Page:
Research into pacemakers, hearing aids, joint replacements focus of projects by Wright State biomedical engineering students

Back row, from left: Lazette Carter, Lindzy Senderak, Anne Lutz, Brandon Lease, Zachary Brooks, Tushar Goswami, Dinesh Gundapaneni, Stephen Whatley, Annie Finfrock, Andrea Gomes and Anmar Salih; front row, from left: Michael Haas, Taylor Pooler, Tarun Goswami, Farah Hamandi and Muhammad Abdulaziz. (Photo by Erin Pence)

Insights into how to make better heart pacemakers, longer lasting batteries for hearing aids and more durable plastic liners for joint replacements are among this year’s research projects for Wright State University biomedical engineering students.

The projects by the undergraduate, graduate and postdoctoral students in the College of Engineering and Computer Science are directed by Tarun Goswami, professor of biomedical, industrial and human factors engineering.

“The students are highly motivated,” said Goswami. “They are the best students we get in biomedical engineering when they come into our undergraduate program. They are not hesitant to take the step of putting in the hours and learning subjects that are very little understood.”

A project by Kelly Hunt looks for ways to make more durable hearing aid batteries, which can require frequent and costly replacement.

Anmar Salih is analyzing the performance of the batteries and wires of pacemakers, devices planted in the chest to help control heart rhythms.

Andrea Gomez is investigating ways to better deliver prescription drugs into the body by coating them with a substance that would better control how fast they dissolve.

“When you take a drug it can dissolve very quickly,” said Goswami. “If we were able to control that dissolution rate and let it time-release, it would slow down the side-effects. So we are trying to come up with some various composite forms, mixing different things together to carry the drug.”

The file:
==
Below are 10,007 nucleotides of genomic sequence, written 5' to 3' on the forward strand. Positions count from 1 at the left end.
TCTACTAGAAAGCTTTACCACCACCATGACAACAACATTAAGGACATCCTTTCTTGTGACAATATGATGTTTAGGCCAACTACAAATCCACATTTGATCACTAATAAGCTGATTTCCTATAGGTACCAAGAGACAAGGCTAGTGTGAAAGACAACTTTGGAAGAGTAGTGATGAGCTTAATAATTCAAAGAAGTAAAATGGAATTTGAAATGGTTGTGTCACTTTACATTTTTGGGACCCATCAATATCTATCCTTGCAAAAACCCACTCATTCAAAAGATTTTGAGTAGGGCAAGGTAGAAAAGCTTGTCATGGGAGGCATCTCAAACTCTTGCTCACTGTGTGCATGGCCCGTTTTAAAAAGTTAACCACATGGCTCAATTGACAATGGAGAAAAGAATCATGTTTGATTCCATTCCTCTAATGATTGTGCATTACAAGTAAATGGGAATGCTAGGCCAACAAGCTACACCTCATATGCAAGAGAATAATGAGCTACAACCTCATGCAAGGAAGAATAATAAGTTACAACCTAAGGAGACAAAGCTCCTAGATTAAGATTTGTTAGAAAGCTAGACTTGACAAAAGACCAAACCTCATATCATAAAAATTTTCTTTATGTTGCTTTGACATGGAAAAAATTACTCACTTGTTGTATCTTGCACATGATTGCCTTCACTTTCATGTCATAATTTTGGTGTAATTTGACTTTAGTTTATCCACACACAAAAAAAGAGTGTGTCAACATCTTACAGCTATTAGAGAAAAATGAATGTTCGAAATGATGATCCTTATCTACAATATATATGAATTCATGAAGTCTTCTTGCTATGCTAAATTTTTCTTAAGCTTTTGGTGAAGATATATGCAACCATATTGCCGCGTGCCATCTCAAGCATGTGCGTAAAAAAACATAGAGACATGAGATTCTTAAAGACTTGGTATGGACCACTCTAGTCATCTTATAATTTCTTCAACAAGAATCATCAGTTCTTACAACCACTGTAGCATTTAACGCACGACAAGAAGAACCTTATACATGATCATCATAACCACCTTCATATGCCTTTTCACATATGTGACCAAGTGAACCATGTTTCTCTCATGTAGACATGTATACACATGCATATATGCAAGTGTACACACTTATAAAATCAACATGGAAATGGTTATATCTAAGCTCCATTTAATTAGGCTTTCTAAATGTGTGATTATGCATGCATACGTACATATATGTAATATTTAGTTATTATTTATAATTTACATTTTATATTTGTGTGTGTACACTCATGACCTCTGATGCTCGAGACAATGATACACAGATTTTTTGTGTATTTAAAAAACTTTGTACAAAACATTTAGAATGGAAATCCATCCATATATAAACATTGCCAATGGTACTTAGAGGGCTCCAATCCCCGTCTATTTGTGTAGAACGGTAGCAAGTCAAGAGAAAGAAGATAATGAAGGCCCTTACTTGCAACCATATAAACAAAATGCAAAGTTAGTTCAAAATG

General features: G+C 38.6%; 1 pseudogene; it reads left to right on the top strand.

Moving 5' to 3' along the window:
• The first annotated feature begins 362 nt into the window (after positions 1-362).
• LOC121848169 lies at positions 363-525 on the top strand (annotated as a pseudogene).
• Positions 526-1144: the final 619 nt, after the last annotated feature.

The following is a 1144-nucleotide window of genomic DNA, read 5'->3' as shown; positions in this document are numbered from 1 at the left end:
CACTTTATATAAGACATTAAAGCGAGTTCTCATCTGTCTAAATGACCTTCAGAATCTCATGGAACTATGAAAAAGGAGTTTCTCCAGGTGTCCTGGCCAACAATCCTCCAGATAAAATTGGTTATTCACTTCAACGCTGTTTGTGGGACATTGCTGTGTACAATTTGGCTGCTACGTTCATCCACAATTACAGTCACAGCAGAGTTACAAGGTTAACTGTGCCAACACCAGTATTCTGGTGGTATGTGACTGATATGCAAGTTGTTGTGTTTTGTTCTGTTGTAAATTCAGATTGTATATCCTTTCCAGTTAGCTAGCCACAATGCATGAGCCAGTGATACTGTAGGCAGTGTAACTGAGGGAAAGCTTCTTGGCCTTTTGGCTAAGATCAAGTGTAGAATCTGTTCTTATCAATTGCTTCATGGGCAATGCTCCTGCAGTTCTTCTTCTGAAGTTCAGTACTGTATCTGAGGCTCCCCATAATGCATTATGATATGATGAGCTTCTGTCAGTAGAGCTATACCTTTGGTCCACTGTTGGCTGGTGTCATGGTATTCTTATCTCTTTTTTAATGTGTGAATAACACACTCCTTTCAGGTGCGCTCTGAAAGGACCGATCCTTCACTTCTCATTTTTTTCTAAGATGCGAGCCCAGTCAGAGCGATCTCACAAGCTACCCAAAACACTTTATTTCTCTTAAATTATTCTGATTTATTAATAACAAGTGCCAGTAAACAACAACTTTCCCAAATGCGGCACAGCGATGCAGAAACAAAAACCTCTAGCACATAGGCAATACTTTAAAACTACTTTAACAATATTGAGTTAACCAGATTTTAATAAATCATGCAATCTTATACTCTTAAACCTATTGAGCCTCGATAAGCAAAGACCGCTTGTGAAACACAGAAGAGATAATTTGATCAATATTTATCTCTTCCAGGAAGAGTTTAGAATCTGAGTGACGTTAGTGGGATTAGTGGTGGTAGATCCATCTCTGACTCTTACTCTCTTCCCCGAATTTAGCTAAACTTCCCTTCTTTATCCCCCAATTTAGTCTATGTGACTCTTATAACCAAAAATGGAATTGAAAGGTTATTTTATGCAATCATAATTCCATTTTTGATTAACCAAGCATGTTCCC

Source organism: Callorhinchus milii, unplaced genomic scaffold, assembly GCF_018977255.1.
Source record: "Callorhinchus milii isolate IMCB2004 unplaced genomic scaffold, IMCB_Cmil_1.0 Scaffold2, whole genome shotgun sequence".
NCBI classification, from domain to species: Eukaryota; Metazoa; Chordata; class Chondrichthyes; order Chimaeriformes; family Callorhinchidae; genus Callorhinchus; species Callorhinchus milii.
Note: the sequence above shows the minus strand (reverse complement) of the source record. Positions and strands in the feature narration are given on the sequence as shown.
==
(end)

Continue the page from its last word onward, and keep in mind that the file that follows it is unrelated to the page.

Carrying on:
Joint implants are often attacked by bacteria, which secrete a biofilm. Taylor Pooler is creating a mathematical model using temperature, PH and stress to predict the rate at which the biofilm grows. One failed femoral nail after removal is being investigated for the causes of failure by Stephen Whatley for his thesis.

“You want to know how fast it is going to grow so you know how fast you need to control its formation,” said Goswami.

In shoulder- and knee-replacement surgery, plastic liners are used as a buffer between bones and implants. When the liner wears out, it creates a gap that enables debris to accumulate and limit mobility of the joint. Research being done by Annemarie Finfrock and Aziz Mohammad seeks to characterize the damage that is done to the liners.

“Once you understand which mechanisms control the life of the liner, then we can work on better materials,” said Goswami.

Zach Brooks is investigating how nanoparticles from combustion engines and munitions can be inhaled through the nasal passages, change the properties of the mucous and negatively affect respiration. He is developing a microdevice to simulate the absorption of the nanoparticles while collaborating with the Air Force Research Laboratory (AFRL) and The Ohio State University via the Defense Associated Graduate Student Innovators (DAGSI) program.

Another such project is carried out by Tushar Goswami trying to develop new polymer-based material with AFRL and DAGSI.

Farah Hamandi, a Ph.D. student, is working towards understanding how the damage develops at nanometer scale in the bone that grows to cause a fracture. Dinesh Gundapaneni is further developing ankle joints that were part of his Ph.D. dissertation project funded by the Wright State Technology Commercialization Program.

Goswami predicts his students will be among the nation’s future top biomedical scientists.

“And they’re already making an impact by generating all of this new knowledge,” he said.

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